Surgery for Hernias

One of the most common conditions that general surgeons address is hernias. Hernias can occur in many locations including the inguinal (groin) area, abdominal wall (ventral or an incisional hernia), and around the esophagus (a hiatal hernia). In simple terms, a hernia is a defect in the muscle that allows the structures beneath to protrude. In some cases, the intestine (bowel) can get caught in the opening and can cause serious problems including obstruction or strangulation. A bowel obstruction is a blockage that stops the passage of intestinal contents. A hernia can also cut off the blood supply to the intestine, a dangerous situation called strangulation.​​

​When addressed before critical obstruction or strangulation, your surgeon can repair an inguinal hernia in a minimally invasive fashion. Laparoscopic techniques including robotic surgery allow for a quicker return to activity and less postoperative discomfort compared to open procedures. When conditions allow for the use of the daVinci robot, patients experience less post-operative pain due to the robotic “wristed" instruments that allow for the precision movements required for internal suturing during the surgery. Before the introduction of robotic technology, this type of suturing was not practical. In most cases, robotic-assisted laparoscopic inguinal hernia repair is an outpatient procedure. Your surgeon will use a mesh patch for inguinal hernia repair when needed to decrease the chance of recurrence.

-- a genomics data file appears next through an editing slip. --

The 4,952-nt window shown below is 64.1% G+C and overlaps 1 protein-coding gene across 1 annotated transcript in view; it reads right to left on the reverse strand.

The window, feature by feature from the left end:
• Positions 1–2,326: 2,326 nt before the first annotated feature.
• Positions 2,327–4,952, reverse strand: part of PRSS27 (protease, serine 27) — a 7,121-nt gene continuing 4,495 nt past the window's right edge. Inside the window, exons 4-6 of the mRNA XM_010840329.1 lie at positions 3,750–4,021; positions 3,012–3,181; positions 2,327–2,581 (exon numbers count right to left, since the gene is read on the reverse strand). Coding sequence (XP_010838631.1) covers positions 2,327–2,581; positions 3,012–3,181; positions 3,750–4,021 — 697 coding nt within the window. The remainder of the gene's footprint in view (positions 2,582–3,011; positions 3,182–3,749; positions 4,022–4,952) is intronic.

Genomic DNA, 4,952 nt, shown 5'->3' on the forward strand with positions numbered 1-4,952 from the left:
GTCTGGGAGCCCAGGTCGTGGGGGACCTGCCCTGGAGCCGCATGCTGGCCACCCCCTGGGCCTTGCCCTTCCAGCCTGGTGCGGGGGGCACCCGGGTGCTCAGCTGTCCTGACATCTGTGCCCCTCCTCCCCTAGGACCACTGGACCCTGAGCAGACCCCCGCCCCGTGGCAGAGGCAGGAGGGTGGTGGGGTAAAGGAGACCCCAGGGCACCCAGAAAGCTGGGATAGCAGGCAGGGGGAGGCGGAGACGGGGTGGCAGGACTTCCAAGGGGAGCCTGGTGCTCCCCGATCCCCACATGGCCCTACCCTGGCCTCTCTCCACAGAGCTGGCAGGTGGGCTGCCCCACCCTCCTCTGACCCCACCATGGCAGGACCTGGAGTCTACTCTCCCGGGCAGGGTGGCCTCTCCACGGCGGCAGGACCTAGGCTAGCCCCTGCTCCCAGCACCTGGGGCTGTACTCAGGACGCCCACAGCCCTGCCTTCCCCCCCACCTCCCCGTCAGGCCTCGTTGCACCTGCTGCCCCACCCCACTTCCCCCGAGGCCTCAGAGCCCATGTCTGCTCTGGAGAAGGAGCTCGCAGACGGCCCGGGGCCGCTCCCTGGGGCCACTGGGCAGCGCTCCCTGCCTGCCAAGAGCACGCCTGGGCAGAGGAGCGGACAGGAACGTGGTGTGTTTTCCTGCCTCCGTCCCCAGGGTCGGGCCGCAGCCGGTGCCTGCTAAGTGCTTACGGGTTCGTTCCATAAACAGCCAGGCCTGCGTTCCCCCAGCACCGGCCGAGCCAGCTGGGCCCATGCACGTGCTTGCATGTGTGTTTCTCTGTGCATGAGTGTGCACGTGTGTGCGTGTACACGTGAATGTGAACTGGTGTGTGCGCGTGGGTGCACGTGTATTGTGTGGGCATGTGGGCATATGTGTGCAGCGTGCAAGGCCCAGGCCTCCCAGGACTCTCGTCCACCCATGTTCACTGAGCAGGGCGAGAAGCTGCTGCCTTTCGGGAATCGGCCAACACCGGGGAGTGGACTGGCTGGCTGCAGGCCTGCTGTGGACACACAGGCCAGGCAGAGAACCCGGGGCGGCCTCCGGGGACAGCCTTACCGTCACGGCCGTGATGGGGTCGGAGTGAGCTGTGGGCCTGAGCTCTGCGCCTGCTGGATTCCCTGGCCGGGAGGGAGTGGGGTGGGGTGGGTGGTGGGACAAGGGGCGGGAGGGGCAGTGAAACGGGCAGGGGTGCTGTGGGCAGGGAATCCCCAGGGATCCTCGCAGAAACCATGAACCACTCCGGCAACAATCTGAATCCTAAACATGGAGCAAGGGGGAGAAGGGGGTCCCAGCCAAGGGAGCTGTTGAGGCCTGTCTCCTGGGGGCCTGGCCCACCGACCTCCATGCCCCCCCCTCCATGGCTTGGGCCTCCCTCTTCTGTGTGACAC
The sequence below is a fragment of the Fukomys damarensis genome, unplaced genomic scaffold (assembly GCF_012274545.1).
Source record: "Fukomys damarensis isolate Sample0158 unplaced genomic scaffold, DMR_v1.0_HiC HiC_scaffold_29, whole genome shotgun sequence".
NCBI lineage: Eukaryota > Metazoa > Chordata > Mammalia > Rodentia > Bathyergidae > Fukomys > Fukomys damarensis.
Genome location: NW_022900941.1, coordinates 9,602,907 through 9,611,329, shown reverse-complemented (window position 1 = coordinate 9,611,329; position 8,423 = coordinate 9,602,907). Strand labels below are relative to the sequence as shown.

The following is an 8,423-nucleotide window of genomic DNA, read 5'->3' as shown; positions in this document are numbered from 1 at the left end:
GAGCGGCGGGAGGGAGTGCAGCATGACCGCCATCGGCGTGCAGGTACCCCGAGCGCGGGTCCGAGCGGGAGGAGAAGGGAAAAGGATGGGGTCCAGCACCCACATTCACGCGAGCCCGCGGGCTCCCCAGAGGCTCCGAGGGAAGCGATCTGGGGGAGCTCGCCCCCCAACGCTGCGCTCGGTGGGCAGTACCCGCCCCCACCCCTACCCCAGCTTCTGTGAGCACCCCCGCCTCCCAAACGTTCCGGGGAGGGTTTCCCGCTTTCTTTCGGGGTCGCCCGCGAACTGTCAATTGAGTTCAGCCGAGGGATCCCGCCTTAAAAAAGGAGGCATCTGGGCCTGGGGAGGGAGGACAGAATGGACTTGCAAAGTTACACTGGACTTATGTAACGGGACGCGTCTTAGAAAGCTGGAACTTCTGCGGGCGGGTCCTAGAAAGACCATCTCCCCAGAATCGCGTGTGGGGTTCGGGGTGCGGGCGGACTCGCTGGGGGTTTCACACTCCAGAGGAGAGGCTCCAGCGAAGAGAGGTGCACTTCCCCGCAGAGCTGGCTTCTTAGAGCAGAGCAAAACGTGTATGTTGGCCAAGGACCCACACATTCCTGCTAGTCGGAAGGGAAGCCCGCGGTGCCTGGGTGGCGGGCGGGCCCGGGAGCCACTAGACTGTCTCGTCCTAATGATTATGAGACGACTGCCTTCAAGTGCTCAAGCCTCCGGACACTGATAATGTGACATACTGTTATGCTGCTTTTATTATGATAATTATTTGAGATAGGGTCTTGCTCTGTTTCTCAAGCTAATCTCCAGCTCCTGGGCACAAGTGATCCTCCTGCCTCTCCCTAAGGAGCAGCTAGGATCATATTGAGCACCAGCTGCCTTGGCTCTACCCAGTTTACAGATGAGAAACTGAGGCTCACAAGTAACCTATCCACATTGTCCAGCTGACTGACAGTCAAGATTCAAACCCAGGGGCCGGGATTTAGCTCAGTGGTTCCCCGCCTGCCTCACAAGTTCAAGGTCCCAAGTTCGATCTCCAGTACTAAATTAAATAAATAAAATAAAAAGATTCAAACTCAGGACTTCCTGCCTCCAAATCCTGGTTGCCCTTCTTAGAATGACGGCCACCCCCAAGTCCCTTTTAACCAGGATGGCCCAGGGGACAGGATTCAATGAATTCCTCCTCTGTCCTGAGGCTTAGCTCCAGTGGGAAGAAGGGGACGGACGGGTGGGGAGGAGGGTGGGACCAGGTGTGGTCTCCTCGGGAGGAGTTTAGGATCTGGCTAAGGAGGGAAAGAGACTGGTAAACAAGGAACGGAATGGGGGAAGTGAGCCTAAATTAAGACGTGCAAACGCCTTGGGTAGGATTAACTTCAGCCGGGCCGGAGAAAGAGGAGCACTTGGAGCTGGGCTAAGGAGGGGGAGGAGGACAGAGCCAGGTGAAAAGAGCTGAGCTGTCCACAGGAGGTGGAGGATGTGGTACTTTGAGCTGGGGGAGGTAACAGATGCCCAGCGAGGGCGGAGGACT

Other types of hernias including incisional hernias can also be repaired using the advantages of the daVinci robot as well. During this type of surgery, your surgeon closes the defect in the abdominal wall and sutures a mesh patch over the closed hernia with the aid of the surgical robot. This type of surgery allows for a quicker recovery and only occasionally requires a brief hospital stay. Your surgeon will select the safest surgical approach for you taking into consideration the number of adhesions or scar tissue within the abdomen and whether or not the hernia is affecting the intestine.


Hernia Seminar